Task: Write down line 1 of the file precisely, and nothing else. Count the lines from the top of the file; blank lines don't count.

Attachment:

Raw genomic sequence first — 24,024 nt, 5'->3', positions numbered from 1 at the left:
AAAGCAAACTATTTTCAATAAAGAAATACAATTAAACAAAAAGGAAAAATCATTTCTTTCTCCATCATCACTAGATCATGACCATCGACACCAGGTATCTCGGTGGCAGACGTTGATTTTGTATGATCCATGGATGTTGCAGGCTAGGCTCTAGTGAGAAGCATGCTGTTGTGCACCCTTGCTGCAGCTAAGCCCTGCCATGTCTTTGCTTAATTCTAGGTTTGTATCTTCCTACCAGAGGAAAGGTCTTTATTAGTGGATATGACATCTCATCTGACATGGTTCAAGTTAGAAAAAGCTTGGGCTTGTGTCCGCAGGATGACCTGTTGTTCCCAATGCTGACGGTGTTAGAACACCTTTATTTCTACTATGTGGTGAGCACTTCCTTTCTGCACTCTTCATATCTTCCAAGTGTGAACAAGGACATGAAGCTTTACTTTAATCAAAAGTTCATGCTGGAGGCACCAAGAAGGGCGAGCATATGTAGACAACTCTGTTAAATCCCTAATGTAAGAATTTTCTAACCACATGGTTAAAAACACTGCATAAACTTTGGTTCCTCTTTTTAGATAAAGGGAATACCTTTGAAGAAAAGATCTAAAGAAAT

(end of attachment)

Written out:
Raw genomic sequence first — 24,024 nt, 5'->3', positions numbered from 1 at the left: